The world is more than a few scientific steps from Holocene mouse to Jurassic Park. Yet the achievement of Japanese scientists who were able to clone mice from damaged, long-frozen cells -- and the theoretical possibility that they could do the same for the woolly mammoths of Neanderthal man's days -- gives us renewed reason to consider Laboratory man's power over nature.
The novel "Jurassic Park" by Michael Crichton -- who died Tuesday, one day after the Japanese cloning success was announced -- is a cautionary tale about man's interference with nature and the implications of genetic tinkering in a complex ecosystem. But the bigger issue we face over the prospect of restoring extinct species isn't a rampaging Tyrannosaurus rex; it's our sometimes cavalier attitude toward protecting the large, complex wilderness areas needed for the survival of endangered species and fighting the pollution that is hastening many of them toward their demise.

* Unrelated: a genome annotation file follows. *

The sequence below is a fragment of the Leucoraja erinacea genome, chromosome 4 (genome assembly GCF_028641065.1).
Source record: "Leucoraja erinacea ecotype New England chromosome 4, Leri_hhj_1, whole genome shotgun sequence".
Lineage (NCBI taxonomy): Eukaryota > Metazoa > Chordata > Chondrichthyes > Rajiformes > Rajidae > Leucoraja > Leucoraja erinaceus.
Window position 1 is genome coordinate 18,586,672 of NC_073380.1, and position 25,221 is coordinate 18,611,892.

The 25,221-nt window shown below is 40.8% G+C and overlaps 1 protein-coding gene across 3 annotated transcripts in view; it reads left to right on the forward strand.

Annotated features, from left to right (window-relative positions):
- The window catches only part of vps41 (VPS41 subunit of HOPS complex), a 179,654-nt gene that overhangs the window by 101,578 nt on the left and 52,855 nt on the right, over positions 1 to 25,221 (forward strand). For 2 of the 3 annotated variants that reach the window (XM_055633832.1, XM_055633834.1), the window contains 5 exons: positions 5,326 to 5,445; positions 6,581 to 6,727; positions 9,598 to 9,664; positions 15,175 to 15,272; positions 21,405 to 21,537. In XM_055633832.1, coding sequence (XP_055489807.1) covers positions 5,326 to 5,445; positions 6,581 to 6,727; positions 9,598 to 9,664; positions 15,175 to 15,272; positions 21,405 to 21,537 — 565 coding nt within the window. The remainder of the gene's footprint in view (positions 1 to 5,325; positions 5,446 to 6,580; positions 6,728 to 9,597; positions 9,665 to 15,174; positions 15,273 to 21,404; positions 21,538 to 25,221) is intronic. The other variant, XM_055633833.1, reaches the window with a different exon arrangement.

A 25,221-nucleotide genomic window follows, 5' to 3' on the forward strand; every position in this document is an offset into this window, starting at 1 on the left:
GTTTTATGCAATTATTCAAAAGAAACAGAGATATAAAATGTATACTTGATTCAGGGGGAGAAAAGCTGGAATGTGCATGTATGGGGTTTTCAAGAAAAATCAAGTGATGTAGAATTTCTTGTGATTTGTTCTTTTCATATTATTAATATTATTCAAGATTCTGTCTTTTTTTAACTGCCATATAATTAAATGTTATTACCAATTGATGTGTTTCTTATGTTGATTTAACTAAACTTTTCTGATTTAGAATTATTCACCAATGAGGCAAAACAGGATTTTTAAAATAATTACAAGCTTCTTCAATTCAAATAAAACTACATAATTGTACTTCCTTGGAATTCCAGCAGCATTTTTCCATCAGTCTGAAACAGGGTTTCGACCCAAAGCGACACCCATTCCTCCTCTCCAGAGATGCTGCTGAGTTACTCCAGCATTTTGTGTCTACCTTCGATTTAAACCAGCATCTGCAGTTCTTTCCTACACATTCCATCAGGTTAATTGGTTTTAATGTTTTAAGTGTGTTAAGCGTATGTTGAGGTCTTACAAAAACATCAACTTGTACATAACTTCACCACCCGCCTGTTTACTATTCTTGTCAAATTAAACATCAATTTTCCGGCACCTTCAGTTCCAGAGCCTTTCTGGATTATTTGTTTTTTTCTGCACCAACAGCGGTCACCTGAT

Rather than resurrecting dinosaurs, scientists are more likely to work on animals of the Ice Age after the remains of mammoths have been found frozen in tundra. But before we start planning the location of Pleistocene Park, let's remember that the reason mammoth remains are more easily retrieved is because global warming is thawing the tundra where they have been preserved for more than 10,000 years.
That same warming also threatens the long-term survival of polar bears, which depend on a diminishing sea of ice floes for their survival, and already is creating “dead zones” on the ocean floor off Oregon and Washington. (Crichton, though, was no believer in the threat of global warming.) Loss of habitat and the use of lead bullets have brought the California condor to the edge of extinction.
The Japanese scientists see their newfound cloning abilities as a tool in this fight. They might be able to resurrect recently extinct species and replenish those that fall off the precipice. But there is a limited point to bringing plants and animals back to a planet where the technological wizardry of the modern Holocene epoch is not matched by a respect for preserving the unfathomable complexity of nature.Copyright © 2014, Los Angeles Times